One of the most left-field cars at Geneva this year, in that virtually no-one had heard of it before they saw it, was the ‘Missile’ from Corbellati.
Before this debut venture into cars, its Italian creators had a background in jewellery design, fine art and, more recently, entrepreneurship.
While the unit on show at Geneva was unfinished (like, really unfinished), the styling and overall proportions looked impressive, with hints of TVR, Corvette and, more specifically, Alfa Romeo’s classic Tipo 33 Stradale in the design.
Even more impressive were the bold predictions made by Corbellati that their car will produce a top speed in excess of 500km/h. If it delivers on that claim, the Missile will take the “world’s fastest production car” record currently held by the Koenigsegg Agera RS.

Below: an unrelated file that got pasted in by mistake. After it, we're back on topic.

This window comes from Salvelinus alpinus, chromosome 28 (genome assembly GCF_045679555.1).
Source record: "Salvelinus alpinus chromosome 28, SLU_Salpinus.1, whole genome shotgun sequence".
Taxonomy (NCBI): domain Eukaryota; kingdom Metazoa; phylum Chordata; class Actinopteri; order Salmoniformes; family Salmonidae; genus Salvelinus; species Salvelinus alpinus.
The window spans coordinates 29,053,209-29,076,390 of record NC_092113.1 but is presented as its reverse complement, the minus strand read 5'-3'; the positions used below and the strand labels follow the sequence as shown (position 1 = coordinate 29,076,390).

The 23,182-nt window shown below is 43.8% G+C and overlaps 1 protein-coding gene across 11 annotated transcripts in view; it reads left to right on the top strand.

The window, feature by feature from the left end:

To achieve this, the Missile runs a mid-mounted 9.0-litre twin-turbo V8 from Mercury Racing that’s normally used in top-end racing powerboats (but has been fitted to a few SEMA-style showcars in recent years).
In Missile application, a mind-blowing 1,342kW and 2,350Nm is claimed, with all that power going to the rear wheels via a 6-speed manual transaxle.
Both the chassis and body are completely carbon fibre, while the brakes use carbon-ceramic discs (behind 20-inch wheels) and the suspension consists of an inboard-mounted, self-levelling and fully-adjustable air system.
However, to achieve warp speeds, hypercars usually need a whole bunch of aerodynamic add-ons (see Aston Martin Martin Valkyrie AMR Pro, McLaren Senna GTR, etc.) and the Missile has virtually none.
Corbellati plans to take their Missile to the US next year for the 500km/h record attempt. One to file under the ‘we’ll believe it when we see it’ category.